Michelangelo and the Pietà
Michelangelo is widely considered the greatest artistic genius that ever lived — a man whose name has become synonymous with the word “masterpiece.” He was born Michelangelo di Lodovico Buonarroti Simoni at Caprese, Italy and grew up in Florence, home of the Italian High Renaissance. It was here that he received his education under the patronage of the de Medici family. His works include the world famous Pieta, David and the breathtaking frescoes on the ceiling of the Sistine Chapel.
As an artist he was unmatched, the creator of works of sublime beauty that express the full breadth of the human condition. He left immortal works in sculpture, painting, architecture and poetry. Through this vast and multifaceted body of artistic achievement, Michelangelo made an indelible imprint on the Western imagination. No other artist has ever attained such a high level of mastery in all of these four areas of artistic endeavor.
Although the frescoes on the ceiling of the Sistine Chapel (Vatican) are probably the best known of his works today, the artist thought of himself primarily as a sculptor, once avowing that he drank in with his wet-nurses’ milk, the love of the stone cutters’ tools. Michelangelo worked in marble sculpture all his life and in the other arts only at certain periods.
He was a deeply spiritual man and believed that his art was divinely inspired. To Michelangelo, the artist’s tools and his stone are instruments of the divine will and the creative process an aspect of salvation. The concept of genius as divine inspiration, a superhuman power granted to a few rare individuals and acting through them, is nowhere more fully exemplified than in his life and work. The theory that guided Michelangelo’s hand appears in his poetry:
Every beauty which is seen here below by persons of perception resembles more than anything else that celestial source from which we all are come…
My eyes longing for beautiful things together with my soul longing for salvation have no other power to ascend to heaven than the contemplation of beautiful things.
His contemporaries spoke about the man and his works with one word: “terribilita,” meaning awesome. There has never been a more literally awesome artist than Michelangelo: awesome in the scope of his imagination and awesome in the awareness of the significance – the spiritual significance – of beauty. Beauty was to him divine; one of the ways in which God communicated Himself to humanity. The absolute perfection of his artistic execution is unsurpassed by any other artist that the world has ever known and explains why his work is so treasured.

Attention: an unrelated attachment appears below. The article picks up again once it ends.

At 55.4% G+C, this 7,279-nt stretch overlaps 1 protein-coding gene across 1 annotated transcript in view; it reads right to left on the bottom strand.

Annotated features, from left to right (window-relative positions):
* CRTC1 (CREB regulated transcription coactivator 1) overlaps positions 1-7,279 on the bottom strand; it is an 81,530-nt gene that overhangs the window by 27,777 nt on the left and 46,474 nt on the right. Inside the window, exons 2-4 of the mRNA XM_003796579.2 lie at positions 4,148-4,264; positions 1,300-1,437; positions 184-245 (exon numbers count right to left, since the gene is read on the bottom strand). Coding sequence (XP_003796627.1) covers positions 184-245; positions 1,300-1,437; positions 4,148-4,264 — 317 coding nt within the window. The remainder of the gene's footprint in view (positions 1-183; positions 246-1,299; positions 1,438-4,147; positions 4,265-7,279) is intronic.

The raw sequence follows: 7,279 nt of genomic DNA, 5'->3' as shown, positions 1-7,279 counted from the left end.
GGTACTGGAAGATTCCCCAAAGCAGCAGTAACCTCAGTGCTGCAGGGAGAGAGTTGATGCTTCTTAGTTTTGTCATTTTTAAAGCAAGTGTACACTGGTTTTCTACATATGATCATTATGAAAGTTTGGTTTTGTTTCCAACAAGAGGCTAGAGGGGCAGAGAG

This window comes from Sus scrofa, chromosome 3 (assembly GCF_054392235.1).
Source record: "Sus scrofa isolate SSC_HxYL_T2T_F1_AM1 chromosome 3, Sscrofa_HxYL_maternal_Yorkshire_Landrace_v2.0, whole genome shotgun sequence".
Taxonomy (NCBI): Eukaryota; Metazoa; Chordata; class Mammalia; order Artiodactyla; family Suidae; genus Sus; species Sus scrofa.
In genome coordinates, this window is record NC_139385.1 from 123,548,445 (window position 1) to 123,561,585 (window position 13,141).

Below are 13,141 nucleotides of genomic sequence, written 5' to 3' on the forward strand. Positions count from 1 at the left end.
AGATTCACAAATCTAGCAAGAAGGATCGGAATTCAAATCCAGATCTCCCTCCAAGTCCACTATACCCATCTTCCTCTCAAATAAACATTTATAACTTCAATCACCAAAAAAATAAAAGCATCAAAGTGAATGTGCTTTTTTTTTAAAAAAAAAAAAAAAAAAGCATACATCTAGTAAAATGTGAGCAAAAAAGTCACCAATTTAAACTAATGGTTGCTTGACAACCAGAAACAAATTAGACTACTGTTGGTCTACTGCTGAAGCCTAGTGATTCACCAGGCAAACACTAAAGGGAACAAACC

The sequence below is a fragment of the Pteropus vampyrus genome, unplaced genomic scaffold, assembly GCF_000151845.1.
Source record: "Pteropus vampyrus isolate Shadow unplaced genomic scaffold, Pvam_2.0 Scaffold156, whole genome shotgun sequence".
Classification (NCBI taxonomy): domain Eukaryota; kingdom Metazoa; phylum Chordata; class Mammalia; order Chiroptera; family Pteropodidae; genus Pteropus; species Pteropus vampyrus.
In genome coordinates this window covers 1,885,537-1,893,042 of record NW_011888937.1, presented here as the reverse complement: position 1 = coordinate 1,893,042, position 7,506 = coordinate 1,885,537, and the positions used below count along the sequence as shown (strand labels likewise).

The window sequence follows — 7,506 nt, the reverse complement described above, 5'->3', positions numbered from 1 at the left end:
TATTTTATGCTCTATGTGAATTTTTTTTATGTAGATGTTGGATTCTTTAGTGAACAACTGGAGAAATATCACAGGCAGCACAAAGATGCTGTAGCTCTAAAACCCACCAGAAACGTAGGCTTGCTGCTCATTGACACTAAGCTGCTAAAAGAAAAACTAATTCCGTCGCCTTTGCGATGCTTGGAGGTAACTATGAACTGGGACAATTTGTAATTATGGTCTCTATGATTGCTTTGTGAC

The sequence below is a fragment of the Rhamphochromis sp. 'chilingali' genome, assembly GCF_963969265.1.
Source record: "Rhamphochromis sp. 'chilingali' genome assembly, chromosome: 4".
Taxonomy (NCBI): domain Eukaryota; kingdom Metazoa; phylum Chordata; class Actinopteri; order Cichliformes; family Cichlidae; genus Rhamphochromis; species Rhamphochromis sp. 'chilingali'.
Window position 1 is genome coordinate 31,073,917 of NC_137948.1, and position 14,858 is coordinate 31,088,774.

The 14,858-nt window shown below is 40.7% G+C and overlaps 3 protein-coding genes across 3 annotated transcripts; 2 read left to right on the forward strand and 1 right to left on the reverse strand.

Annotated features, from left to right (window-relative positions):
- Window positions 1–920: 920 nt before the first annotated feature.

THE SEARCH FOR GOD IN BEAUTY AND BEAUTY IN GOD
Michelangelo’s search for God, whose sublime purpose he saw revealed in the beauty of the human form and his disinterest in any subject save the human form, which he held to be the supreme vehicle of expression, led him to an intense and exhaustive study of the human body. His belief that nothing worth preserving could be done without genius was attended by the conviction that nothing could be done without persevering study. So Michelangelo studied the human form. He studied the ancient sculptors who knew how to represent the beautiful human body in motion, with all its muscles and sinews. However, he was not content with learning the laws of anatomy secondhand. He made his own research into human anatomy, dissected bodies and drew from models until the human figure did not seem to hold any secrets for him. He strove with an incredible singleness of purpose to master this one problem and master it fully until it was rumored that this young artist not only equaled the renowned masters of classical antiquity but actually surpassed them.
At the age of twenty-three, Michelangelo was commissioned by a French cardinal to create the Pietà for St. Peter’s Basilica in the Vatican as a tomb monument. He traveled to the marble quarries at Cararra in central Italy to select the block from which to make this large work. The choice of the stone was important because he envisioned the statue as already existing within the marble, needing only to be “set free” from it. It was sculpted from 1498-1500 and established Michelangelo instantly as the greatest sculptor of his time. The word Pieta means pity from the Greek word for “compassion” or “pity” and refers not, as often presumed to this specific work (Michelangelo actually did two other Pietas later in life, both of them unfinished) but to a traditional type of devotional image. The theme of Mary cradling the dead body of Christ in her lap was all but unknown in Italy before Michelangelo made it famous in this statue, but it was a staple in the repertoire of French and German sculptors and painters. Michelangelo, however, rendered the northern theme in a way never before attempted or accomplished.
Georgio Vasari, The great art historian wrote:
“It would be impossible for any craftsman or sculptor, no matter how brilliant, ever to surpass the grace or design of this work, or try to cut and polish the marble with the skill that Michelangelo displayed. It is certainly a miracle that a formless block of stone could ever have reduced to perfection that nature is scarcely able to create in the flesh. Michelangelo put in to this work so much love and effort (something that he never did again), that he left his name written across the sash over Our Lady’s breast.”